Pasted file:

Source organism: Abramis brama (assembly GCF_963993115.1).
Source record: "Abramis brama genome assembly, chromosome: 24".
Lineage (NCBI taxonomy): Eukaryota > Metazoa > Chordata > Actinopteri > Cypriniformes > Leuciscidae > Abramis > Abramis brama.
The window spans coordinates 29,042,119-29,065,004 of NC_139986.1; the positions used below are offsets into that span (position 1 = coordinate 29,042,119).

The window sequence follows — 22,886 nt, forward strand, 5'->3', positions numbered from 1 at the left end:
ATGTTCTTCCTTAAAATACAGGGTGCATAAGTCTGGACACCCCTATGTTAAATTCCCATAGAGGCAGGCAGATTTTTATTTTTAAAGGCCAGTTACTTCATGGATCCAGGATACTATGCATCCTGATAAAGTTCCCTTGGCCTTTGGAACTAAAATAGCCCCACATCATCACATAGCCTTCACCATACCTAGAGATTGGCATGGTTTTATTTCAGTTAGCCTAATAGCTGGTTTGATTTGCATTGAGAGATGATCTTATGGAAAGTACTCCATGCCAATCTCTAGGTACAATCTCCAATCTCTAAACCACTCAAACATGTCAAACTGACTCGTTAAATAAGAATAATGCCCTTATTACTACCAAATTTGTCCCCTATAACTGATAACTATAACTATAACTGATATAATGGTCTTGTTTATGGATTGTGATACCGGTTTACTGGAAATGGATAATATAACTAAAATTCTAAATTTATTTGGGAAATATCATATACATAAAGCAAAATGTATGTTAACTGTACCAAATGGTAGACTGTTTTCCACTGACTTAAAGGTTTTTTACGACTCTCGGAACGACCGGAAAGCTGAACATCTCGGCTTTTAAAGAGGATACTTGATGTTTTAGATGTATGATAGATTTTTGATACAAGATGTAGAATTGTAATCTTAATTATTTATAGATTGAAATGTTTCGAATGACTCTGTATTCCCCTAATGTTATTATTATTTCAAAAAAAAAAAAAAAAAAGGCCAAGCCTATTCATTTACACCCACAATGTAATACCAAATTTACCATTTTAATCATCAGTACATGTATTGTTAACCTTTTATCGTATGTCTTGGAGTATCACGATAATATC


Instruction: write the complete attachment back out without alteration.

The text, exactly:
Source organism: Abramis brama (assembly GCF_963993115.1).
Source record: "Abramis brama genome assembly, chromosome: 24".
Lineage (NCBI taxonomy): Eukaryota > Metazoa > Chordata > Actinopteri > Cypriniformes > Leuciscidae > Abramis > Abramis brama.
The window spans coordinates 29,042,119-29,065,004 of NC_139986.1; the positions used below are offsets into that span (position 1 = coordinate 29,042,119).

The window sequence follows — 22,886 nt, forward strand, 5'->3', positions numbered from 1 at the left end:
ATGTTCTTCCTTAAAATACAGGGTGCATAAGTCTGGACACCCCTATGTTAAATTCCCATAGAGGCAGGCAGATTTTTATTTTTAAAGGCCAGTTACTTCATGGATCCAGGATACTATGCATCCTGATAAAGTTCCCTTGGCCTTTGGAACTAAAATAGCCCCACATCATCACATAGCCTTCACCATACCTAGAGATTGGCATGGTTTTATTTCAGTTAGCCTAATAGCTGGTTTGATTTGCATTGAGAGATGATCTTATGGAAAGTACTCCATGCCAATCTCTAGGTACAATCTCCAATCTCTAAACCACTCAAACATGTCAAACTGACTCGTTAAATAAGAATAATGCCCTTATTACTACCAAATTTGTCCCCTATAACTGATAACTATAACTATAACTGATATAATGGTCTTGTTTATGGATTGTGATACCGGTTTACTGGAAATGGATAATATAACTAAAATTCTAAATTTATTTGGGAAATATCATATACATAAAGCAAAATGTATGTTAACTGTACCAAATGGTAGACTGTTTTCCACTGACTTAAAGGTTTTTTACGACTCTCGGAACGACCGGAAAGCTGAACATCTCGGCTTTTAAAGAGGATACTTGATGTTTTAGATGTATGATAGATTTTTGATACAAGATGTAGAATTGTAATCTTAATTATTTATAGATTGAAATGTTTCGAATGACTCTGTATTCCCCTAATGTTATTATTATTTCAAAAAAAAAAAAAAAAAAGGCCAAGCCTATTCATTTACACCCACAATGTAATACCAAATTTACCATTTTAATCATCAGTACATGTATTGTTAACCTTTTATCGTATGTCTTGGAGTATCACGATAATATC